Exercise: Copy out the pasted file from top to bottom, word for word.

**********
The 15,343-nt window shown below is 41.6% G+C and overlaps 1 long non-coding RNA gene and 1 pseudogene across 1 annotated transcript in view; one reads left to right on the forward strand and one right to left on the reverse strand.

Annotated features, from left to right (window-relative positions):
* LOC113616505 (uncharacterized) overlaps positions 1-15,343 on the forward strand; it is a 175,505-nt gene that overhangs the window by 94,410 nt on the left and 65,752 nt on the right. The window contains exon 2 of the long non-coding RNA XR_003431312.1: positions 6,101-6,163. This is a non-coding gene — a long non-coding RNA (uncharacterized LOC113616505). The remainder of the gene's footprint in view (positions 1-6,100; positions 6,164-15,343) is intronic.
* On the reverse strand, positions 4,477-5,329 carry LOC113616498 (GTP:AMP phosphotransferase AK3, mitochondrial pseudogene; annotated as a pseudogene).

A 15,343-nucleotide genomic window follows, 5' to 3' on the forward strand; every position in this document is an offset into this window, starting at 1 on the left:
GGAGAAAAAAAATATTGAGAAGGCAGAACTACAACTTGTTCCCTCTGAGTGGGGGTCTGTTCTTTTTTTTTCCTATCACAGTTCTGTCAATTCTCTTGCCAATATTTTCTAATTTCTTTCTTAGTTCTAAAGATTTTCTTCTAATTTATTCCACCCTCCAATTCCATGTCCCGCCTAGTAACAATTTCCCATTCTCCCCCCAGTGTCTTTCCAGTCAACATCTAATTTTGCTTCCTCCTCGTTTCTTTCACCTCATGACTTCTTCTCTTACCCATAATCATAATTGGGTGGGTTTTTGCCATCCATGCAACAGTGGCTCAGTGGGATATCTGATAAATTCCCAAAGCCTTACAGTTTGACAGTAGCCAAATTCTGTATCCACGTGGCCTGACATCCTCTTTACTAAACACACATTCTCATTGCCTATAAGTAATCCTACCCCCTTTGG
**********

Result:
The 15,343-nt window shown below is 41.6% G+C and overlaps 1 long non-coding RNA gene and 1 pseudogene across 1 annotated transcript in view; one reads left to right on the forward strand and one right to left on the reverse strand.

Annotated features, from left to right (window-relative positions):
* LOC113616505 (uncharacterized) overlaps positions 1-15,343 on the forward strand; it is a 175,505-nt gene that overhangs the window by 94,410 nt on the left and 65,752 nt on the right. The window contains exon 2 of the long non-coding RNA XR_003431312.1: positions 6,101-6,163. This is a non-coding gene — a long non-coding RNA (uncharacterized LOC113616505). The remainder of the gene's footprint in view (positions 1-6,100; positions 6,164-15,343) is intronic.
* On the reverse strand, positions 4,477-5,329 carry LOC113616498 (GTP:AMP phosphotransferase AK3, mitochondrial pseudogene; annotated as a pseudogene).

A 15,343-nucleotide genomic window follows, 5' to 3' on the forward strand; every position in this document is an offset into this window, starting at 1 on the left:
GGAGAAAAAAAATATTGAGAAGGCAGAACTACAACTTGTTCCCTCTGAGTGGGGGTCTGTTCTTTTTTTTTCCTATCACAGTTCTGTCAATTCTCTTGCCAATATTTTCTAATTTCTTTCTTAGTTCTAAAGATTTTCTTCTAATTTATTCCACCCTCCAATTCCATGTCCCGCCTAGTAACAATTTCCCATTCTCCCCCCAGTGTCTTTCCAGTCAACATCTAATTTTGCTTCCTCCTCGTTTCTTTCACCTCATGACTTCTTCTCTTACCCATAATCATAATTGGGTGGGTTTTTGCCATCCATGCAACAGTGGCTCAGTGGGATATCTGATAAATTCCCAAAGCCTTACAGTTTGACAGTAGCCAAATTCTGTATCCACGTGGCCTGACATCCTCTTTACTAAACACACATTCTCATTGCCTATAAGTAATCCTACCCCCTTTGG